Federal courts have also implemented local rules to protect the confidentiality of mediation proceedings. The Alternative Dispute Resolution Act, section 652(d) states that ‘each district court shall, by local rule . . . , provide for the confidentiality of the alternative dispute resolution processes and to prohibit disclosure of confidential dispute resolution communications’. Federal courts with diversity jurisdiction (28 U.S.C. §1332) may disregard the local rules implemented by the federal courts, and instead may apply the state law statutes pursuant to Federal Rules of Evidence Rule 501. For example, in the unpublished decision of Pac Marine Ctr, Inc v Philadelphia Indem Ins Co, 2015 WL 1565362, Case No. 1:13-CV-00992-AWI (E.D. Cal. Apr. 8, 2015), the district court relied on California law to rule on mediation confidentiality. In addition to state statutes or court rules that expressly rule that mediation communications are confidential, pre-written rules and the parties’ own contractual mediation provisions can ensure the confidentiality of a mediation proceeding. For example, the Judicial Arbitration and Mediation Services adopted its Rule 11 to guarantee the confidentiality of mediation proceedings.

Accordingly, the confidentiality of mediation proceedings is not implied, in the absence of an express rule or agreement. Parties should expressly agree that the mediation proceeding is confidential, prior to the mediation, if they want to warrant the confidentiality of the mediation proceeding. Nevertheless, in certain circumstances courts may disregard confidentiality provisions and permit confidential information to be disclosed. For example, the US District Court for the Southern District of New York Rule 83.8(d) states that ‘Documents and information otherwise discoverable under the Federal Rules of Civil Procedure shall not be shielded from discovery merely because they are submitted or referred to in the mediation.’ Additionally, courts may allow confidential mediation communication if there is:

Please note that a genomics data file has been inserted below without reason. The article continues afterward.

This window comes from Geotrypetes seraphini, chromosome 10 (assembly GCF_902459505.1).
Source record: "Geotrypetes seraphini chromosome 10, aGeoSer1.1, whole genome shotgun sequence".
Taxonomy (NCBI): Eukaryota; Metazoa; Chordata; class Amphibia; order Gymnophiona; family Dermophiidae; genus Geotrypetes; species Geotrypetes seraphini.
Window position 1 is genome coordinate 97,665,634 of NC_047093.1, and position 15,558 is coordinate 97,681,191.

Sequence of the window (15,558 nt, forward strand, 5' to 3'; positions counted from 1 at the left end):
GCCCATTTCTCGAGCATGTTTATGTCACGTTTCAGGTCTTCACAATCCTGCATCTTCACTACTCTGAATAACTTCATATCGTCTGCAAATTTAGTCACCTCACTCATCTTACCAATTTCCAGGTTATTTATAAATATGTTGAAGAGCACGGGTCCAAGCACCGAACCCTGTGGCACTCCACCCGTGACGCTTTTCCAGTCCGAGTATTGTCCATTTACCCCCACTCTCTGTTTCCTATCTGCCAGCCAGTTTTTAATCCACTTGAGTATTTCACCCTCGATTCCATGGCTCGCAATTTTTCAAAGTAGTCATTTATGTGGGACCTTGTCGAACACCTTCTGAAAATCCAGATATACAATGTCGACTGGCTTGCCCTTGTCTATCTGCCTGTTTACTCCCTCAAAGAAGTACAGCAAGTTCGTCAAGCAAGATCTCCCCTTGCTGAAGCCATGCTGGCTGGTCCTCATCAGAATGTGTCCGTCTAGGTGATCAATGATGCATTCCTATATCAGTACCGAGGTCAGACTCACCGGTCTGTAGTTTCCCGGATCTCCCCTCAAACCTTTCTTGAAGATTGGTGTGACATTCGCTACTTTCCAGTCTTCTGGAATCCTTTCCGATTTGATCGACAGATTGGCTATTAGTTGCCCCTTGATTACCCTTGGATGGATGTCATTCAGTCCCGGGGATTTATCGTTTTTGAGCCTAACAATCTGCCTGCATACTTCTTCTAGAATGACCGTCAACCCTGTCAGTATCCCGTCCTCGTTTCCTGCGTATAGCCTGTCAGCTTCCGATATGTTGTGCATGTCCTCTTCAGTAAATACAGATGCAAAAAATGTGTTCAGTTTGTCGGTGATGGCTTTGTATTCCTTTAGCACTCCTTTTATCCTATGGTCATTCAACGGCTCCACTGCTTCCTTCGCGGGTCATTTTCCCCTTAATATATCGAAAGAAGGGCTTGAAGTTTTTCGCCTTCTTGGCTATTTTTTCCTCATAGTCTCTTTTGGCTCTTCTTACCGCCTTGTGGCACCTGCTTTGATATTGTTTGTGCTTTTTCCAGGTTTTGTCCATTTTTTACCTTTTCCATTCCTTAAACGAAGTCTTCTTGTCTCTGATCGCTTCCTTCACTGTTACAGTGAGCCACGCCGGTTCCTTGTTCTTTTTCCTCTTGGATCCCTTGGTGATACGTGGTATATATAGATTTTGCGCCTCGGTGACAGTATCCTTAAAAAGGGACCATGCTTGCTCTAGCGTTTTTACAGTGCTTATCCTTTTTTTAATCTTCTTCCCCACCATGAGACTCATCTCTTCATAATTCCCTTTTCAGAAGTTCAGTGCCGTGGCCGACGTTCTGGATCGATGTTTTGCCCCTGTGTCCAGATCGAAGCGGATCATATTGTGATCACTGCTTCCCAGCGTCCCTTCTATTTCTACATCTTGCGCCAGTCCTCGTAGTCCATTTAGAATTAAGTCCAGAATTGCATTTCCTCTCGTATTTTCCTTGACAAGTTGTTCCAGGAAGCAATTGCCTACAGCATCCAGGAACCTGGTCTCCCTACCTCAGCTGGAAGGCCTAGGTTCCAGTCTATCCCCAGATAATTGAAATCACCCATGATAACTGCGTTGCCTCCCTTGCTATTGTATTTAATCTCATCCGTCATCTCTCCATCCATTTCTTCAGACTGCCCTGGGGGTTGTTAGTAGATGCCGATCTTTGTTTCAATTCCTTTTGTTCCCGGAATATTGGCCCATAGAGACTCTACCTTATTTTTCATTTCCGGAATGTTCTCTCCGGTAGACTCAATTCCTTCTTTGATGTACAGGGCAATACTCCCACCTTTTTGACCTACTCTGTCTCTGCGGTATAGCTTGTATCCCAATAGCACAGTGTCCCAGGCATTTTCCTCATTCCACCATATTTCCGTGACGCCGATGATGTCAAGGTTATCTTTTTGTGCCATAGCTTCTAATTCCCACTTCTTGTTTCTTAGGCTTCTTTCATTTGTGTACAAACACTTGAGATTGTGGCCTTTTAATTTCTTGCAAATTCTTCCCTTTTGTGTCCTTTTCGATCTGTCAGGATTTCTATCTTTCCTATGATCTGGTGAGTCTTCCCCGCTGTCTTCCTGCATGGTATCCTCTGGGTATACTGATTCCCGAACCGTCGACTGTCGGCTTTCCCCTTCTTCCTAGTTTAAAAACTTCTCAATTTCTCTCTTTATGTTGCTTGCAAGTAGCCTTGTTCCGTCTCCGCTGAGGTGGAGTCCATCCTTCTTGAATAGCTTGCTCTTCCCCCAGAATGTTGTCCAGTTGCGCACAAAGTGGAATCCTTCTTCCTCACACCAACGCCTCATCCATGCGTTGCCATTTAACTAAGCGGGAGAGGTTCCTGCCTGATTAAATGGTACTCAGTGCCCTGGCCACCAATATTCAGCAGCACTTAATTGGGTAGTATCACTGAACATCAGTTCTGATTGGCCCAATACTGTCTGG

waiver; consent; finding that the process was not mediation; finding that the provider of evidence was not a mediator; finding that confidential information was not actually disclosed or that there was insufficient evidence to establish whether confidential information was disclosed; concluding the evidence was offered for a permissible purpose; or concluding the evidence was not material or its introduction constituted harmless error.

James R Coben, Peter N Thompson, ‘Disputing Irony: A Systematic Look at Litigation About Mediation’, 11 Harv. Negot. L. Rev. 43, 66-67 (2006).

The UMA also carved out exceptions to confidentially that include communications concerning ongoing criminal activity or plans to commission a crime, proving or disproving a claim of professional conduct against a mediator, plans to inflict bodily injury, and a waiver of the privilege by the parties (UMA §6(a)). While courts may allow confidential mediation communications in hearings, many jurisdictions have established rules sanctioning parties for breaching confidentiality. For example, the District Court of Appeals in Florida found that a trial court was proper in imposing sanctions on a plaintiff who knowingly and wilfully violated an agreement and pertinent statute and rule (Paranzino v Barnett Bank of S Fla, NA, 690 So. 2d 725 (Fla. Dist. Ct. App. 1997)).

Success rate

What is the likelihood of a commercial mediation being successful?

Although statistics are not made public owing to the confidential nature of mediation proceedings, the general consensus on behalf of many respected entities is that mediation has a high success rate overall because parties participate in an environment where they can freely and confidently resolve their legal and factual disputes in front of a neutral third party. Some entities, such as the Department of Justice, have created a statistical summary of case reports across the United States of cases in which a private mediator conducted an ADR process. The results of the data show that in 2017, voluntary ADR proceedings had a success rate of 75 per cent. Court-ordered proceedings, on the other hand, had a success rate of 55 per cent. Additionally, the Financial Industry Regulatory Authority reported that 242 (89 per cent) of its mediated cases were settled (https://www.finra.org/arbitration-and-mediation/dispute-resolution-statistics#mediationstats; https://www.justice.gov/olp/alternative-dispute-resolution-department-justice).